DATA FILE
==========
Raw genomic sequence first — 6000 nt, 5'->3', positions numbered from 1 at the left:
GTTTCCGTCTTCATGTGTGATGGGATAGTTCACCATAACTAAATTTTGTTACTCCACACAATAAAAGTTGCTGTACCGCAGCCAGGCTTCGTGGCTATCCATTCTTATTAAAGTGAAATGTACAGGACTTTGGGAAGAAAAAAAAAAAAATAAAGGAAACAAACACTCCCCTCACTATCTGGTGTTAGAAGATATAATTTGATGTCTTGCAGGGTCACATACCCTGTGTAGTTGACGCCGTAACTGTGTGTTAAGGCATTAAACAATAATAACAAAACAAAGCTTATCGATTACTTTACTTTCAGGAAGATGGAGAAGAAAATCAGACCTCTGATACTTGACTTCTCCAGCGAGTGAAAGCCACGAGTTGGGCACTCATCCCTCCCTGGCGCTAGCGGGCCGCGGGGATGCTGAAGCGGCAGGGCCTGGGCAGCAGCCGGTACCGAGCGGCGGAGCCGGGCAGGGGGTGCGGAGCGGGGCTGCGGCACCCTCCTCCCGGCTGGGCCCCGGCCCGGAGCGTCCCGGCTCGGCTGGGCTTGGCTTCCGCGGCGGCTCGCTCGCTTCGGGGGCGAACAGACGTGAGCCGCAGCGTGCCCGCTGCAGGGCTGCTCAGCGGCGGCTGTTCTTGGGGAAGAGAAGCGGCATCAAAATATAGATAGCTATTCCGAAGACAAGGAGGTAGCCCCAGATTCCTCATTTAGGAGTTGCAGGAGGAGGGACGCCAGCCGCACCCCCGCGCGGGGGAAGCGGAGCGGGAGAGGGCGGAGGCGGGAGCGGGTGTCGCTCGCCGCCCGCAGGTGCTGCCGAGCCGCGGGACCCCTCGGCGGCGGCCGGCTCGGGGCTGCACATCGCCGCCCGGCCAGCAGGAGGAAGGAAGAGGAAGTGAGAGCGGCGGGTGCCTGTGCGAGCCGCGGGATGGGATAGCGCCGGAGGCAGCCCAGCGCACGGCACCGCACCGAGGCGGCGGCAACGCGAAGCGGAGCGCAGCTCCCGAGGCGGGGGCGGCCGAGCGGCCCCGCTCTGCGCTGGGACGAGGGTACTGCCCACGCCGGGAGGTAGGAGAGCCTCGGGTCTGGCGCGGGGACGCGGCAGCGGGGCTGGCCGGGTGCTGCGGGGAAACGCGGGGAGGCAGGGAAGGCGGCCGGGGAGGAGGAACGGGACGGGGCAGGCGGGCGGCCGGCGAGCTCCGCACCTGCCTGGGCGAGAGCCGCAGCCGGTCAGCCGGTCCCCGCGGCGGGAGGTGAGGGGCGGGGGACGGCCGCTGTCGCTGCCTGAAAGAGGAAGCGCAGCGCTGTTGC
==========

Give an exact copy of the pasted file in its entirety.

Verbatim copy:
Raw genomic sequence first — 6000 nt, 5'->3', positions numbered from 1 at the left:
GTTTCCGTCTTCATGTGTGATGGGATAGTTCACCATAACTAAATTTTGTTACTCCACACAATAAAAGTTGCTGTACCGCAGCCAGGCTTCGTGGCTATCCATTCTTATTAAAGTGAAATGTACAGGACTTTGGGAAGAAAAAAAAAAAAATAAAGGAAACAAACACTCCCCTCACTATCTGGTGTTAGAAGATATAATTTGATGTCTTGCAGGGTCACATACCCTGTGTAGTTGACGCCGTAACTGTGTGTTAAGGCATTAAACAATAATAACAAAACAAAGCTTATCGATTACTTTACTTTCAGGAAGATGGAGAAGAAAATCAGACCTCTGATACTTGACTTCTCCAGCGAGTGAAAGCCACGAGTTGGGCACTCATCCCTCCCTGGCGCTAGCGGGCCGCGGGGATGCTGAAGCGGCAGGGCCTGGGCAGCAGCCGGTACCGAGCGGCGGAGCCGGGCAGGGGGTGCGGAGCGGGGCTGCGGCACCCTCCTCCCGGCTGGGCCCCGGCCCGGAGCGTCCCGGCTCGGCTGGGCTTGGCTTCCGCGGCGGCTCGCTCGCTTCGGGGGCGAACAGACGTGAGCCGCAGCGTGCCCGCTGCAGGGCTGCTCAGCGGCGGCTGTTCTTGGGGAAGAGAAGCGGCATCAAAATATAGATAGCTATTCCGAAGACAAGGAGGTAGCCCCAGATTCCTCATTTAGGAGTTGCAGGAGGAGGGACGCCAGCCGCACCCCCGCGCGGGGGAAGCGGAGCGGGAGAGGGCGGAGGCGGGAGCGGGTGTCGCTCGCCGCCCGCAGGTGCTGCCGAGCCGCGGGACCCCTCGGCGGCGGCCGGCTCGGGGCTGCACATCGCCGCCCGGCCAGCAGGAGGAAGGAAGAGGAAGTGAGAGCGGCGGGTGCCTGTGCGAGCCGCGGGATGGGATAGCGCCGGAGGCAGCCCAGCGCACGGCACCGCACCGAGGCGGCGGCAACGCGAAGCGGAGCGCAGCTCCCGAGGCGGGGGCGGCCGAGCGGCCCCGCTCTGCGCTGGGACGAGGGTACTGCCCACGCCGGGAGGTAGGAGAGCCTCGGGTCTGGCGCGGGGACGCGGCAGCGGGGCTGGCCGGGTGCTGCGGGGAAACGCGGGGAGGCAGGGAAGGCGGCCGGGGAGGAGGAACGGGACGGGGCAGGCGGGCGGCCGGCGAGCTCCGCACCTGCCTGGGCGAGAGCCGCAGCCGGTCAGCCGGTCCCCGCGGCGGGAGGTGAGGGGCGGGGGACGGCCGCTGTCGCTGCCTGAAAGAGGAAGCGCAGCGCTGTTGC